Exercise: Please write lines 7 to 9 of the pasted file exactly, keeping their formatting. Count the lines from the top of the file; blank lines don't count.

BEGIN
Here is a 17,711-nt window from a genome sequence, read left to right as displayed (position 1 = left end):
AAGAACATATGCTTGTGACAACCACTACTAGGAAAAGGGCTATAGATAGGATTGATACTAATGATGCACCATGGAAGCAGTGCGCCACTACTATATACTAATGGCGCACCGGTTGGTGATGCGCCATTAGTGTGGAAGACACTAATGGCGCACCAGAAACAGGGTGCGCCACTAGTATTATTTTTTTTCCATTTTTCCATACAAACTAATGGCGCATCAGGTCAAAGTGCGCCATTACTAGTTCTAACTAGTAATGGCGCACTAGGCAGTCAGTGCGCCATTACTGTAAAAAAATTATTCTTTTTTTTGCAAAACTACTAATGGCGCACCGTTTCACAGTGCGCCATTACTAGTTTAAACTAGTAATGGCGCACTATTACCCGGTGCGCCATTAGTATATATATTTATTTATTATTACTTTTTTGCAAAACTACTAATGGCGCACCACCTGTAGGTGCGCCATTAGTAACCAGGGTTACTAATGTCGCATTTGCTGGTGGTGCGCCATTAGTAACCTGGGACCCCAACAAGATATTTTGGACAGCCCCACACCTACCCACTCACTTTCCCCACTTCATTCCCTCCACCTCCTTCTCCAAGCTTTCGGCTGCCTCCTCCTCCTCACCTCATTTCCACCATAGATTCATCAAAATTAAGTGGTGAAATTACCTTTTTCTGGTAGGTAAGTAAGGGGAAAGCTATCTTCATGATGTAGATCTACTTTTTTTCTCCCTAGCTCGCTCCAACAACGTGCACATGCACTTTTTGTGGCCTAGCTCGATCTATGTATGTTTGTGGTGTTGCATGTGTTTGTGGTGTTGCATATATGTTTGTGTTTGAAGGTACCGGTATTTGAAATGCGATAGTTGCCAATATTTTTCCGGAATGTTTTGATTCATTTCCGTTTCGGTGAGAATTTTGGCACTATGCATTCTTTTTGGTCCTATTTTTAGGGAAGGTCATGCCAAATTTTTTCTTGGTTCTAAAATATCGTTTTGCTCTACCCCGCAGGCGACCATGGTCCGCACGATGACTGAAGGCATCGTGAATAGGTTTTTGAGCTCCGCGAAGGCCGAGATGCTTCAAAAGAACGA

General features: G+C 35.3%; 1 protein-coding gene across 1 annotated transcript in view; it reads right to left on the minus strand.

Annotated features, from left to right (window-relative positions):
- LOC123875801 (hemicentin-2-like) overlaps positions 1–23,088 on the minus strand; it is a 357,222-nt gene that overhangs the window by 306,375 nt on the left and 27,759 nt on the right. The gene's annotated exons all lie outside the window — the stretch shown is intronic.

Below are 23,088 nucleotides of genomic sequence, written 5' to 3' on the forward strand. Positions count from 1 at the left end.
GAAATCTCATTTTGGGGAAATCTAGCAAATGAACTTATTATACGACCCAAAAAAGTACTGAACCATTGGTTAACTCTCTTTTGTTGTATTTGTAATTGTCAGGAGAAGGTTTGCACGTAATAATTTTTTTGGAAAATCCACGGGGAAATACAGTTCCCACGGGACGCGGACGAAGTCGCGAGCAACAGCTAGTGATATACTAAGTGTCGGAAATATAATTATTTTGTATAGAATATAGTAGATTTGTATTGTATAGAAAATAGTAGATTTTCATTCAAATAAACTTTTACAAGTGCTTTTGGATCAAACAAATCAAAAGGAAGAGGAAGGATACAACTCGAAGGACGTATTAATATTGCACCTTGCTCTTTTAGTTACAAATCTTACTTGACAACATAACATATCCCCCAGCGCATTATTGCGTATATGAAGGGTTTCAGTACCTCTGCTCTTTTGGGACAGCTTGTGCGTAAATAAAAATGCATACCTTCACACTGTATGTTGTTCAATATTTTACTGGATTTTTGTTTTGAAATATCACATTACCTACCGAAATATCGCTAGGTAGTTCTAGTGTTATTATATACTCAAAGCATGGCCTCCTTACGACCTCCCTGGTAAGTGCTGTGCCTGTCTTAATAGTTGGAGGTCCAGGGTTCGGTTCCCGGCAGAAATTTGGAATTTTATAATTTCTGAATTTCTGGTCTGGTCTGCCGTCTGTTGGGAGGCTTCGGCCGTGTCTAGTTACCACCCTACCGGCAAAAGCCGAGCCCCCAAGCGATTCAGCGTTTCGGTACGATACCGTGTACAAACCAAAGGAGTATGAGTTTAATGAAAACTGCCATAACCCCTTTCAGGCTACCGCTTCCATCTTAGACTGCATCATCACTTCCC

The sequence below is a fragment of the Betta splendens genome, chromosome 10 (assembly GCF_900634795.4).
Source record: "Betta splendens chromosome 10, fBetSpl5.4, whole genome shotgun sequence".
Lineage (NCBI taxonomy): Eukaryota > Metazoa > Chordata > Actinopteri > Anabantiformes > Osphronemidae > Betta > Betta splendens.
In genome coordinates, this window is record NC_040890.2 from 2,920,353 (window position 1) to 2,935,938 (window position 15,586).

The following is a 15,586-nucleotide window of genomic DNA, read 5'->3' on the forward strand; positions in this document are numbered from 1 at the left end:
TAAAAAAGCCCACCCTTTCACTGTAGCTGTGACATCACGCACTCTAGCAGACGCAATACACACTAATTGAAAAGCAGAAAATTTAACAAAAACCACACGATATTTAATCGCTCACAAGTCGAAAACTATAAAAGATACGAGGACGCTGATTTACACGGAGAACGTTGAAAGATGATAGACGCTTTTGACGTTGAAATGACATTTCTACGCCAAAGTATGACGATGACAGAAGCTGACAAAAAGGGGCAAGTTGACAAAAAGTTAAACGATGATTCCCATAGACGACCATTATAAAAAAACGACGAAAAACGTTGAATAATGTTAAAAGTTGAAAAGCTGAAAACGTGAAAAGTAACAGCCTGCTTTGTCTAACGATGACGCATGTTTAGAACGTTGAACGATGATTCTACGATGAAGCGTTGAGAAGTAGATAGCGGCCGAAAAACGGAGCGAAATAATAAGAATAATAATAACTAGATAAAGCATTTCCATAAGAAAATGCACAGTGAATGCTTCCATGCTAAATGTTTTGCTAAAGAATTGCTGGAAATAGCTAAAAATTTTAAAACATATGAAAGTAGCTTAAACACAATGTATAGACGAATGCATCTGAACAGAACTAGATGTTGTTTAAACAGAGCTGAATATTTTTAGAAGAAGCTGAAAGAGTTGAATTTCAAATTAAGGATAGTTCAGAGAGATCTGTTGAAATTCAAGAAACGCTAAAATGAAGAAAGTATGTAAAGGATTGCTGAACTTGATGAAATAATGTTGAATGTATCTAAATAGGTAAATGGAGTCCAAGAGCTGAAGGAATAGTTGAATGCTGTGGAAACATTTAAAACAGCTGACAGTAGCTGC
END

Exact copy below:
GAAATCTCATTTTGGGGAAATCTAGCAAATGAACTTATTATACGACCCAAAAAAGTACTGAACCATTGGTTAACTCTCTTTTGTTGTATTTGTAATTGTCAGGAGAAGGTTTGCACGTAATAATTTTTTTGGAAAATCCACGGGGAAATACAGTTCCCACGGGACGCGGACGAAGTCGCGAGCAACAGCTAGTGATATACTAAGTGTCGGAAATATAATTATTTTGTATAGAATATAGTAGATTTGTATTGTATAGAAAATAGTAGATTTTCATTCAAATAAACTTTTACAAGTGCTTTTGGATCAAACAAATCAAAAGGAAGAGGAAGGATACAACTCGAAGGACGTATTAATATTGCACCTTGCTCTTTTAGTTACAAATCTTACTTGACAACATAACATATCCCCCAGCGCATTATTGCGTATATGAAGGGTTTCAGTACCTCTGCTCTTTTGGGACAGCTTGTGCGTAAATAAAAATGCATACCTTCACACTGTATGTTGTTCAATATTTTACTGGATTTTTGTTTTGAAATATCACATTACCTACCGAAATATCGCTAGGTAGTTCTAGTGTTATTATATACTCAAAGCATGGCCTCCTTACGACCTCCCTGGTAAGTGCTGTGCCTGTCTTAATAGTTGGAGGTCCAGGGTTCGGTTCCCGGCAGAAATTTGGAATTTTATAATTTCTGAATTTCTGGTCTGGTCTGCCGTCTGTTGGGAGGCTTCGGCCGTGTCTAGTTACCACCCTACCGGCAAAAGCCGAGCCCCCAAGCGATTCAGCGTTTCGGTACGATACCGTGTACAAACCAAAGGAGTATGAGTTTAATGAAAACTGCCATAACCCCTTTCAGGCTACCGCTTCCATCTTAGACTGCATCATCACTTCCC

The sequence below is a fragment of the Betta splendens genome, chromosome 10 (assembly GCF_900634795.4).
Source record: "Betta splendens chromosome 10, fBetSpl5.4, whole genome shotgun sequence".